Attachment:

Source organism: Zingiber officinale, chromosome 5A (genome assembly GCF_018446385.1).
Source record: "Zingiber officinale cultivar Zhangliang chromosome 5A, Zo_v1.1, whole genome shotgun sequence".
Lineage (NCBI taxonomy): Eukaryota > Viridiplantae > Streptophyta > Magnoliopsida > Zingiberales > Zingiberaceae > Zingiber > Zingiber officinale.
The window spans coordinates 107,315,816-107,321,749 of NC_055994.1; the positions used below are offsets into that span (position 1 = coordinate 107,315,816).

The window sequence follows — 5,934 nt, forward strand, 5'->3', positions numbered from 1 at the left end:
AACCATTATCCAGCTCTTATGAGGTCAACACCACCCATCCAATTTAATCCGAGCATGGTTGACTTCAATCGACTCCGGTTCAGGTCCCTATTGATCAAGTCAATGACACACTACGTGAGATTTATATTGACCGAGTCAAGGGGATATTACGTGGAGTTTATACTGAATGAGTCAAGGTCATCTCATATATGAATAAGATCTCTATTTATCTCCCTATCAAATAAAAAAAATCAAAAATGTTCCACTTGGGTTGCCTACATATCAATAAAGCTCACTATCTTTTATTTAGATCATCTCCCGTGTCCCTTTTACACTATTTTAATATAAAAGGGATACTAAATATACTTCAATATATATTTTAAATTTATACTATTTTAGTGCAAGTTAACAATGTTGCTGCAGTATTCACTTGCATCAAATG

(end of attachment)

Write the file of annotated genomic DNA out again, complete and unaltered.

Source organism: Zingiber officinale, chromosome 5A (genome assembly GCF_018446385.1).
Source record: "Zingiber officinale cultivar Zhangliang chromosome 5A, Zo_v1.1, whole genome shotgun sequence".
Lineage (NCBI taxonomy): Eukaryota > Viridiplantae > Streptophyta > Magnoliopsida > Zingiberales > Zingiberaceae > Zingiber > Zingiber officinale.
The window spans coordinates 107,315,816-107,321,749 of NC_055994.1; the positions used below are offsets into that span (position 1 = coordinate 107,315,816).

The window sequence follows — 5,934 nt, forward strand, 5'->3', positions numbered from 1 at the left end:
AACCATTATCCAGCTCTTATGAGGTCAACACCACCCATCCAATTTAATCCGAGCATGGTTGACTTCAATCGACTCCGGTTCAGGTCCCTATTGATCAAGTCAATGACACACTACGTGAGATTTATATTGACCGAGTCAAGGGGATATTACGTGGAGTTTATACTGAATGAGTCAAGGTCATCTCATATATGAATAAGATCTCTATTTATCTCCCTATCAAATAAAAAAAATCAAAAATGTTCCACTTGGGTTGCCTACATATCAATAAAGCTCACTATCTTTTATTTAGATCATCTCCCGTGTCCCTTTTACACTATTTTAATATAAAAGGGATACTAAATATACTTCAATATATATTTTAAATTTATACTATTTTAGTGCAAGTTAACAATGTTGCTGCAGTATTCACTTGCATCAAATG